For those who drive for a living, the standard of a service station can mean the difference between enjoying their job and not. In fact, a lack of decent service stations and rest stops has been cited as a reason behind the high turnover of fleet drivers. Research by the Freight Transport Agency found that fleet employees cited roadside facilities as the greatest barrier to recruitment.
Transport Focus polled nearly 9,000 customers of England’s 112 motorway services on how they rated them for comfort and facilities such as toilets, staffing, food and drink.
The UK report from October 2017 found the number of people that say they feel relaxed increases from 58% on arrival at a service station to 78% afterwards.
Perhaps more importantly, the report found there was also a “significant decrease” in drivers who felt tired, frustrated or stressed, down from 26% upon arrival to 9% when they left.
Shell’s Berchem in Luxembourg is a flagship example of a service station that puts driver wellbeing first with convenient onsite facilities, including showers, and discounts on food and drinks for truck drivers.
A survey by Europop found 64% of motorists in the UK put the cleanliness of the bathrooms at the top of their service station wish list. Of the drivers polled in the survey, seven out of 10 admitted that they only take a break on a long journey when they need the toilet. Lack of clean facilities has been raised as one of the reasons behind the lack of female lorry drivers.
Quiet rest stops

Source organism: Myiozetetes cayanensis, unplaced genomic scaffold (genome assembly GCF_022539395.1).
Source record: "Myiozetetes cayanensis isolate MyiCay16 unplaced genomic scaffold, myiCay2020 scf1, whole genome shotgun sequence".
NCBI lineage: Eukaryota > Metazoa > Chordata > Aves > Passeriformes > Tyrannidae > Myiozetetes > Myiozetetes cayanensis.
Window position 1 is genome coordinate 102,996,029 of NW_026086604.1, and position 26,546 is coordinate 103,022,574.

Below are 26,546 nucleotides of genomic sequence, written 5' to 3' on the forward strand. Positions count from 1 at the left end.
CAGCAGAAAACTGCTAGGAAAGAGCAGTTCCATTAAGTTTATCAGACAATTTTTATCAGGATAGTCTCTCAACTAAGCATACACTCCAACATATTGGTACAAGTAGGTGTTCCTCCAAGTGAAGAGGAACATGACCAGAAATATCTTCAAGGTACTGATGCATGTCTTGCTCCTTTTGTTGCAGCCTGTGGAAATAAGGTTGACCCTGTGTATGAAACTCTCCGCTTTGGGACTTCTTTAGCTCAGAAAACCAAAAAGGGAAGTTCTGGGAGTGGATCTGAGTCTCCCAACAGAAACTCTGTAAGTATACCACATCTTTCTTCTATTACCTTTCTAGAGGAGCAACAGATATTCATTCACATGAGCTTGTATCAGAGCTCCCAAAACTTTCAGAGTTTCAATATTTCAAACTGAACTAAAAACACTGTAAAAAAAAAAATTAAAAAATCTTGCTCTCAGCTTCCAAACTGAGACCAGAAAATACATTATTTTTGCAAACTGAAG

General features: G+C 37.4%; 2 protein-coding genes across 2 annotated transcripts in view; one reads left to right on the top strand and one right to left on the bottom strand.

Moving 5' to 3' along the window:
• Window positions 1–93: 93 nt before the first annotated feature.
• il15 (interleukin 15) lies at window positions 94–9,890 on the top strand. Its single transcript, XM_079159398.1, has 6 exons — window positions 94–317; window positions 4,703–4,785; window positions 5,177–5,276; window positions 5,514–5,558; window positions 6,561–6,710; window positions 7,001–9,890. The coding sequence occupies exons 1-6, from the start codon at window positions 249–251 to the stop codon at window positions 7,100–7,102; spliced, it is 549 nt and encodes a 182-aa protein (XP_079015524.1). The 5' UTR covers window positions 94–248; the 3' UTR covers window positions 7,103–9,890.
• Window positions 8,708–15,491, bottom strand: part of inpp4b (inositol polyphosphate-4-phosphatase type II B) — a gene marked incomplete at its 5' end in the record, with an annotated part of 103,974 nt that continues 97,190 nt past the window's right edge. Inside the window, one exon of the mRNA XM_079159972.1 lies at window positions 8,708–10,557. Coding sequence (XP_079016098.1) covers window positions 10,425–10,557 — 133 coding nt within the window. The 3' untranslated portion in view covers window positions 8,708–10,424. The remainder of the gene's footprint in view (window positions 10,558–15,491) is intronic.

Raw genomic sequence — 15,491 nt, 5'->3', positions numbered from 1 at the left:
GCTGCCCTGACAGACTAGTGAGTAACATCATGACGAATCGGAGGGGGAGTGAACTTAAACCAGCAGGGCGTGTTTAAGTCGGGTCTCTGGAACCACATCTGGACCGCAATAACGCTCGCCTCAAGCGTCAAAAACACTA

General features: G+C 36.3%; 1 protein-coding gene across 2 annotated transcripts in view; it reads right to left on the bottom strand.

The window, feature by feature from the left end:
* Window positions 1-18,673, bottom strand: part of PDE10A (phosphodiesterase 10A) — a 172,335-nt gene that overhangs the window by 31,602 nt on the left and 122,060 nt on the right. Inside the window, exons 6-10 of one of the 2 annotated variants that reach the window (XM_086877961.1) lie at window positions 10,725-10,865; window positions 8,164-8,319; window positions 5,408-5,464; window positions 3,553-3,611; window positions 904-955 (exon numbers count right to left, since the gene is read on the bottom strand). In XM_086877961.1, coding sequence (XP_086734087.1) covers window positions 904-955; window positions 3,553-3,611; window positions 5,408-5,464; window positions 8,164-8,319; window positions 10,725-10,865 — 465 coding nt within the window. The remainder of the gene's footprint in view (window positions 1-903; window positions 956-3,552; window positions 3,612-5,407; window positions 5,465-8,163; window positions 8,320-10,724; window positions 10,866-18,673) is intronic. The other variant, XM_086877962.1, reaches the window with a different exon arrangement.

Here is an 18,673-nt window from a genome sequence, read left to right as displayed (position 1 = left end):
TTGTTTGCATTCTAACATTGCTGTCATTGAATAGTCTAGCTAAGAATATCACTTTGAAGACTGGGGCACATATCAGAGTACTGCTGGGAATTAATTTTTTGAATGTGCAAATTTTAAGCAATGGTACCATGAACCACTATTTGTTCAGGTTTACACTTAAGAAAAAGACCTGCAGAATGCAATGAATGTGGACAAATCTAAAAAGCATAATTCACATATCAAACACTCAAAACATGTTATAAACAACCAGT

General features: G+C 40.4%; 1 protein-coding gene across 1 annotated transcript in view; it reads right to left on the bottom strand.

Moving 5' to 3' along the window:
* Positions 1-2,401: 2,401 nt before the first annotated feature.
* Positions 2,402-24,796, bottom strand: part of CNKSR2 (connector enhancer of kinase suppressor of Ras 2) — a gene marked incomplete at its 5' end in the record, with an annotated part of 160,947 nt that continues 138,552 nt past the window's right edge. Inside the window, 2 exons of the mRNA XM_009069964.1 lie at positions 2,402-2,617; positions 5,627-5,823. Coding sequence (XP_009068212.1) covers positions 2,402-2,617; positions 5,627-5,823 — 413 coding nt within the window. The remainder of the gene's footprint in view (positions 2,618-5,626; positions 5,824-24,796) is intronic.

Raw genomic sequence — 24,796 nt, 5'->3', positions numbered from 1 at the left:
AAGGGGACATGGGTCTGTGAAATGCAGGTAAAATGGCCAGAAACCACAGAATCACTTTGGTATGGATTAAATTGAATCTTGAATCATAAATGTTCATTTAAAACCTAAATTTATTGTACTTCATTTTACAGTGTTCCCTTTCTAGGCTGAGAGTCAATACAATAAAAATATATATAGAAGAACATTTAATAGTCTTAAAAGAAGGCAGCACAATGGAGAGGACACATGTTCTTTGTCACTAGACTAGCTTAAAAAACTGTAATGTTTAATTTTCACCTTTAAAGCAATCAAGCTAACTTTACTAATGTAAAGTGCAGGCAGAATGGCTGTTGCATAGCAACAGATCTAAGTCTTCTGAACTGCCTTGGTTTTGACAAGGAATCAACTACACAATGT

A survey of fleet managers carried out on behalf of Shell Commercial Fleet, found that 40% of fleet managers would like their drivers to have access to a dedicated rest area. A Care for B2B Drivers presentation on behalf of Shell cited quality sleep as well as rest and privacy among their most important wellbeing factors. And for truck drivers, this is even more important (see below).
More than a third of drivers said the choice of places to eat is the most important thing to them when visiting a service station, according to the poll by Europop.
The Care for Drivers study found having access to healthy food ranked as one of drivers’ main concerns. Unfortunately, only 47% said they did have access to enough healthy food. But times are changing – all Shell service stations offer healthy food options and these can be highlighted by managers as a useful alternative to chocolate bars or chips when on the road.
Dedicated truck stop
Under EU rules, drivers must have a daily rest period of at least 11 hours and a regular weekly rest period of 45 hours.
In Belgium and France, it is illegal for drivers to sleep in their cabs – they can take their daily rest or a reduced weekly rest period in the vehicle only if it has suitable sleeping facilities and is stationary.
The quality of rest stops is slowly improving across the continent, while in the UK, following a push by the Road Haulage Association, there have been some improvement in the provision for facilities for HGV drivers. Lorry-only services will soon be permitted directly on the motorway, as well as more support for truck stops from the Highways Agency.
Being able to communicate with friends and family is hugely valuable to drivers who spend days, even weeks, on the road, often across national borders. Wi-Fi enables them to email or Skype their family no matter where they are in the world. It also allows drivers to unwind with an opportunity to watch their favourite TV show or film.
Encouraging some online downtime during your drivers’ stops at service stations also reinforces safe behaviour. Hands-free calling is easily enabled today with Bluetooth or inbuilt systems, but conversations should be made with the ignition off and the vehicle parked.
 Shell Commercial Fleet, Thought Leadership: Study of Fleet Managers in Europe, October 2017
 Care for B2B drivers: Looking after your most important assets